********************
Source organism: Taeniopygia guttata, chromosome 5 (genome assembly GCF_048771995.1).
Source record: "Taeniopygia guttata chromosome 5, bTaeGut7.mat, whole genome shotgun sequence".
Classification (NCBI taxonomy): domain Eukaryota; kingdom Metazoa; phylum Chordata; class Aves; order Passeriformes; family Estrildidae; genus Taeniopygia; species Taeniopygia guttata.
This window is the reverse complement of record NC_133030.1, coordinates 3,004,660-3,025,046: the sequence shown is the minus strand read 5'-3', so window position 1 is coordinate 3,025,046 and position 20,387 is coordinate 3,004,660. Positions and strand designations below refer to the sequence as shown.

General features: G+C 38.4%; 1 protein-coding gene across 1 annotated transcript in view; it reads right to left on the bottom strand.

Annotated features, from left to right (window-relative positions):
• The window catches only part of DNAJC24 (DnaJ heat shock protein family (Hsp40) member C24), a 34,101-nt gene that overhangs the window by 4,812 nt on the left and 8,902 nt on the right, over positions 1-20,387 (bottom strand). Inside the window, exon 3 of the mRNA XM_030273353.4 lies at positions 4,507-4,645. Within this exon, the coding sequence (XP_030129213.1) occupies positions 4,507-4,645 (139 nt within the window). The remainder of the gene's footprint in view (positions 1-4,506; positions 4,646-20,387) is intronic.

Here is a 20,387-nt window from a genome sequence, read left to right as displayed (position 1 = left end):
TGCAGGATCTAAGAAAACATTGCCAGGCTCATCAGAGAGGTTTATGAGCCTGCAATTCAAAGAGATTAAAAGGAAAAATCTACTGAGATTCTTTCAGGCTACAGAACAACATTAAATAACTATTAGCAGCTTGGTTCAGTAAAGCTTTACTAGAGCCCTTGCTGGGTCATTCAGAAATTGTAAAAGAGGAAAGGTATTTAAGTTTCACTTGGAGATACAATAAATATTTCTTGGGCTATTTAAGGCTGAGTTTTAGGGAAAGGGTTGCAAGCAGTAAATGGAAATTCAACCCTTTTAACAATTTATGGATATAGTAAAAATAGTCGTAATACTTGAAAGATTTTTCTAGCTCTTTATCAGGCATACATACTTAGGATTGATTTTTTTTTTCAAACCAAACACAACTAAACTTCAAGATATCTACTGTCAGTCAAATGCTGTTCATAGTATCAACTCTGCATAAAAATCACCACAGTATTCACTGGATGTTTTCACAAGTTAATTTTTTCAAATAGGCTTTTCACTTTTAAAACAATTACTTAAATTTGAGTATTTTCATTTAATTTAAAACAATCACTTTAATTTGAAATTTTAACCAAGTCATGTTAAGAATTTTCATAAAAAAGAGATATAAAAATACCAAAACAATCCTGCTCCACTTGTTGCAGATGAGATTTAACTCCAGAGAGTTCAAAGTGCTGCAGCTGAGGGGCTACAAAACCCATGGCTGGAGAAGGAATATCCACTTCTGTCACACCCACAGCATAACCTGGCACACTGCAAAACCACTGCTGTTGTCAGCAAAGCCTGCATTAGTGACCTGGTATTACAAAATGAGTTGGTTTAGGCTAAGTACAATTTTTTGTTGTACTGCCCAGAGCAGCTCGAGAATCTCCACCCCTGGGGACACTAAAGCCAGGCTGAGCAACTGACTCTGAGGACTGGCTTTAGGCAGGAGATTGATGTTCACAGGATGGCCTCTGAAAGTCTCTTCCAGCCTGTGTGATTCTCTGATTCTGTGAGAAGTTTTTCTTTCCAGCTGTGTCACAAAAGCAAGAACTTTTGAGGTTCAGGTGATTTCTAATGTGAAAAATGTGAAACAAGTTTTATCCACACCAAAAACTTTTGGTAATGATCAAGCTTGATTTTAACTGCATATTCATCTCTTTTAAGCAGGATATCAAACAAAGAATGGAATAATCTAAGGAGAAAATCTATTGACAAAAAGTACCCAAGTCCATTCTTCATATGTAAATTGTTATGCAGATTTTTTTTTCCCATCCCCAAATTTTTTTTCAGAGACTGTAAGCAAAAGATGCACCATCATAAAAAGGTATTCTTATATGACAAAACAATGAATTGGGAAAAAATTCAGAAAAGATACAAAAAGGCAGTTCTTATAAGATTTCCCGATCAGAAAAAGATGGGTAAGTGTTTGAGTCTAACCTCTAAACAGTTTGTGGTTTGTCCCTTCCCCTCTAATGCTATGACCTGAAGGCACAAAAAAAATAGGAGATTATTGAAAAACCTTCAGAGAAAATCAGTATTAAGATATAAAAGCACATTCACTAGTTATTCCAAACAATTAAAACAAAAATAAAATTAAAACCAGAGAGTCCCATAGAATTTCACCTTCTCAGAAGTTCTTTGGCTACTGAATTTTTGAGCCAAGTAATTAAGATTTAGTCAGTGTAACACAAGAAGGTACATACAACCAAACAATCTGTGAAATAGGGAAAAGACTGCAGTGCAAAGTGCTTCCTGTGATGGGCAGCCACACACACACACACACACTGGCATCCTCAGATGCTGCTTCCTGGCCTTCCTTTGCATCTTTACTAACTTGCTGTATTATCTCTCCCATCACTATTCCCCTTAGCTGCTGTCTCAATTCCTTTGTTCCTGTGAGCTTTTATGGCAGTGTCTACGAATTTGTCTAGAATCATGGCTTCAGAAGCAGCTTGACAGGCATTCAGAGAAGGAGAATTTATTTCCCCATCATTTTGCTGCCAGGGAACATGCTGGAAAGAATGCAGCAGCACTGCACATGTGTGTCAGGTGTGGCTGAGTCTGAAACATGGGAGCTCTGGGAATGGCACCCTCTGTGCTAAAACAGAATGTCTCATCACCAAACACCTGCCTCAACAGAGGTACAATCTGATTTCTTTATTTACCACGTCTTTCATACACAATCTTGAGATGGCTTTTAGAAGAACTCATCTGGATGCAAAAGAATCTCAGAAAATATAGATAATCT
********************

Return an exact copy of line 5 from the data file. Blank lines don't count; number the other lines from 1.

General features: G+C 38.4%; 1 protein-coding gene across 1 annotated transcript in view; it reads right to left on the bottom strand.